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What does Miss Maudie mean by "We are paying the highest tribute we can pay a man" in...

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jmitch29 | Student, Grade 11 | eNotes Newbie

Posted August 25, 2011 at 1:10 AM via web

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What does Miss Maudie mean by "We are paying the highest tribute we can pay a man" in To Kill a Mockingbird?

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bullgatortail | High School Teacher | (Level 1) Distinguished Educator

Posted August 25, 2011 at 4:02 AM (Answer #1)

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When the people of Maycomb needed someone to come to their rescue, they always sought out Atticus Finch. It was Judge Taylor who personally asked Atticus to defend Tom Robinson instead of the regular public defender; Taylor knew Atticus would be the best man to prove Tom's innocence to a jury he knew had already made up its mind. When Sheriff Tate needed someone to kill the mad dog that was prowling Maycomb's streets, it was Atticus to whom he handed his rifle. Elected regularly as Maycomb's representative to the Alabama legislature without opposition, the town respected and trusted Atticus. When Miss Maudie made her statement about the town "paying the highest tribute we can pay a man," she meant that the people of Maycomb always knew they could trust Atticus to do the right thing. Not all people agreed with him, but they all knew he was the best man for any job that he was called upon to undertake.

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Michelle Ossa | College Teacher | (Level 3) Educator Emeritus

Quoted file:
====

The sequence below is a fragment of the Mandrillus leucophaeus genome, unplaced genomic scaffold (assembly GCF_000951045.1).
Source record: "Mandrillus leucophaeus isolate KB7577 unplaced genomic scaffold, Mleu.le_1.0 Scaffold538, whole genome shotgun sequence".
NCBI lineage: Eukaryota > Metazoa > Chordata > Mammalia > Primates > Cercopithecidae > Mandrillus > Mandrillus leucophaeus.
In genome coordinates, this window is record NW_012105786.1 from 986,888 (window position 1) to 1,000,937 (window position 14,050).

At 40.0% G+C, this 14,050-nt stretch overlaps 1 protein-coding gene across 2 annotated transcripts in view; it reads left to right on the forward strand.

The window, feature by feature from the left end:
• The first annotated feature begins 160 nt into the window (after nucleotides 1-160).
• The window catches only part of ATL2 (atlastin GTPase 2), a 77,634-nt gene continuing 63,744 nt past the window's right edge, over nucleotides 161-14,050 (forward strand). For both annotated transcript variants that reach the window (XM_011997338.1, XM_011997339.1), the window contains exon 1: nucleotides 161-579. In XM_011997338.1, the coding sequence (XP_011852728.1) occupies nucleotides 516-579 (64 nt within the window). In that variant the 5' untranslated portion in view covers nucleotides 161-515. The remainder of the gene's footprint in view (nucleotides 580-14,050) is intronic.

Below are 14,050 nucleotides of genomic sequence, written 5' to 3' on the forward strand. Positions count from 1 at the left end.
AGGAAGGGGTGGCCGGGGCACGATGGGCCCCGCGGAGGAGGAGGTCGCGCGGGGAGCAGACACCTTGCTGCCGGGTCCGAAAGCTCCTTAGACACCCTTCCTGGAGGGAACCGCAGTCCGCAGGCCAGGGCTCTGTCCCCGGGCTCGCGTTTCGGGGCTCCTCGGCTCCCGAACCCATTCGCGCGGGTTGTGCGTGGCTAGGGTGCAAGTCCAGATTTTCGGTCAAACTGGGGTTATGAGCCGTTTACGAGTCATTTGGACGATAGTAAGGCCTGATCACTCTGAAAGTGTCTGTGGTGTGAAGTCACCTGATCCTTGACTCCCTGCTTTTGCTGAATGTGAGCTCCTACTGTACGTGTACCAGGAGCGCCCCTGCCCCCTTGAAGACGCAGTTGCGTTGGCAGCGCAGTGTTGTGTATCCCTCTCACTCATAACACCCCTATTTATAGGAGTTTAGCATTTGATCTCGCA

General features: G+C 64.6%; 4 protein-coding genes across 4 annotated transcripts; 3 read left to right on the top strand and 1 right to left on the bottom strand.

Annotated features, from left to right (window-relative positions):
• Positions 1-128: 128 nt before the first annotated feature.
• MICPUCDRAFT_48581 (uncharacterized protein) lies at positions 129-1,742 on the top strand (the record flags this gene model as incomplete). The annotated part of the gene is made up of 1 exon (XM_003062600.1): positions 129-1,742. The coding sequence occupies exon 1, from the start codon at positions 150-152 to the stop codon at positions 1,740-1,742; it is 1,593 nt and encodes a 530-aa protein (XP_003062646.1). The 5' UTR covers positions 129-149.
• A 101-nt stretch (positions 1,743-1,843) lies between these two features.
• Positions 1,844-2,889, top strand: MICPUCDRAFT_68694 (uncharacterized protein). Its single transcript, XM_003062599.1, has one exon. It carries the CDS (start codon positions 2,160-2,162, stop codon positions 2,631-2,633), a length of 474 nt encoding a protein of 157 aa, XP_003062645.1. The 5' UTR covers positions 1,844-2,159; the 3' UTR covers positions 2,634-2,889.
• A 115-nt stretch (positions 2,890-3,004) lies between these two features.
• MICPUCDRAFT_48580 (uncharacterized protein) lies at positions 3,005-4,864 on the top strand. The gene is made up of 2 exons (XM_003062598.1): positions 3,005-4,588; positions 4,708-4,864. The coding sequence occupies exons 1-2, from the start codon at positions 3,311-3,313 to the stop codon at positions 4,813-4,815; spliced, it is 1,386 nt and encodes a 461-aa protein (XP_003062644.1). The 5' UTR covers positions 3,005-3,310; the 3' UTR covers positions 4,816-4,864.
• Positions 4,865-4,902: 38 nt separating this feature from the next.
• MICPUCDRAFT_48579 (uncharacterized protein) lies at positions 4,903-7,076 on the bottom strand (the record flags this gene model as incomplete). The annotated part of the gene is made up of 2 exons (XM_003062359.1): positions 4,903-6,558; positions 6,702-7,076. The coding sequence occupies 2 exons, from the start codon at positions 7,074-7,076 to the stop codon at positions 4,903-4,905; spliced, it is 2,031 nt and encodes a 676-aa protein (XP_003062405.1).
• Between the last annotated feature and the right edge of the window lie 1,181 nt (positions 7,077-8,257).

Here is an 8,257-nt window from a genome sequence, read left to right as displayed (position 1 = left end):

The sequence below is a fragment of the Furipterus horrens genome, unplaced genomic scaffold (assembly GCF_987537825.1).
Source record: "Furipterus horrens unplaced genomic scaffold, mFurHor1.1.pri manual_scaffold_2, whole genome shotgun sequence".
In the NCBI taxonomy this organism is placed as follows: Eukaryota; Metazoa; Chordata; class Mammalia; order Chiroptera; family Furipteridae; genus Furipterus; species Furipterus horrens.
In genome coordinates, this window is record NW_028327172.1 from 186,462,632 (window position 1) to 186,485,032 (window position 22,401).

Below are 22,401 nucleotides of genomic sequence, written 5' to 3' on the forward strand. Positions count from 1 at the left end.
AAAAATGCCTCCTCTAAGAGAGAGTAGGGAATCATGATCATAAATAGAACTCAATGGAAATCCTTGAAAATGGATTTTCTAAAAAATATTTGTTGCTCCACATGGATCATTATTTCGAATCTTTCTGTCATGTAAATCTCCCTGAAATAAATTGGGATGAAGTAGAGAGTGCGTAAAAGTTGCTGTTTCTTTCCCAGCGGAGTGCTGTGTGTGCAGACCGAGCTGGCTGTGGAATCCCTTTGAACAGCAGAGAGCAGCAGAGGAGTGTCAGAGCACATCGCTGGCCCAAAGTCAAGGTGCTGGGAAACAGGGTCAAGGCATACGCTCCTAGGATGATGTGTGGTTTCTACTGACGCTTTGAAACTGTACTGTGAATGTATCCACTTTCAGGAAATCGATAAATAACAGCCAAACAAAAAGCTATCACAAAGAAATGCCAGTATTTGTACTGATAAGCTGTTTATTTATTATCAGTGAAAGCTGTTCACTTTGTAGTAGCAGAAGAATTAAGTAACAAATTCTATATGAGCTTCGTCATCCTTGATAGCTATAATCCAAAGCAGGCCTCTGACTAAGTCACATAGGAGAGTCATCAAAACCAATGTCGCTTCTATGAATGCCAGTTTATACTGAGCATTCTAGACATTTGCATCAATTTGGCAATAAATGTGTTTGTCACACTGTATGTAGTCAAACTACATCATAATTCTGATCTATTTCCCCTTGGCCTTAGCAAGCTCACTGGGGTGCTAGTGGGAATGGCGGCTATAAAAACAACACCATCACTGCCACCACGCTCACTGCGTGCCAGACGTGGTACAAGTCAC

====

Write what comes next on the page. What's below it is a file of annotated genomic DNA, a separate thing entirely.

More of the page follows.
Posted August 25, 2011 at 4:24 AM (Answer #2)

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In chapter 24 of To Kill a Mockingbird by Harper Lee, everyone learns that Tom Robinson is killed while trying to jump over the jail fence. It was the jail guards who did this. They supposedly shot warning shots in the air, but then went for the kill. In this chapter we also learn that, to them, they were not shooting at Tom Robinson: They were aiming to shoot a black man, plain and simple. For that reason alone, they may have felt that they were doing the right thing anyway.

Atticus is quite distraught as he listens to the news. He knows perfectly well that Tom's death was vicious and even possibly pre-meditated. He knows that no prisoner gets shot that many times just out of warning. On the other hand Aunt Alexandra, Atticus's sister, was even more concerned because of Atticus's lack of safety in the town  since he is Tom Robinson's defense lawyer. Miss Maudie responds to Aunt Alexandra's worries by saying:

"Have you ever thought of it this way, Alexandra? Whether Maycomb knows it or not, we're paying the highest tribute we can pay a man. We trust him to do right. It's that simple."

"Who?" Aunt Alexandra never knew she was echoing her twelve-year-old nephew.

"The handful of people in this town who say that fair play is not marked White Only; the handful of people who Pay a fair trial is for everybody, not just us; the handful of people with enough humility to think, when they look at a Negro, there but for the Lord's kindness am I.” Miss Maudie's old crispness was returning: "The handful of people in this town with background, that's who they are."

In this powerful rebuttal Maudie basically says that, as long as there is ONE more person in Maycomb with the sense of humility, kindness and justice that exists in the person of Atticus Finch, things will look up. That the best way to honor the sacrifice of Atticus Finch is to believe in that his sacrifice is worth making. They must keep the faith in knowing that the time he spent on this case, and the heavy blow this case has given to his reputation have not been in vain. That, in fact, his actions will serve as a legacy for all the people who wish to be, but do not dare to be, like Atticus Finch. Who knows? Maybe Atticus will end up being the model citizen of Maycomb and many more will follow his steps. However, the only way to open the door to a better Maycomb is to allow Atticus Finch in along with his life philosophy, and the sacrifice he has made on behalf of Tom Robinson. Believing in Atticus and his view is to honor Atticus and his view. It is touching the nerve of Maycomb that nobody else has dared to touch before. This is the stuff that history is made of. What better tribute than to believe in a man who is about to change the history of a town forever? 

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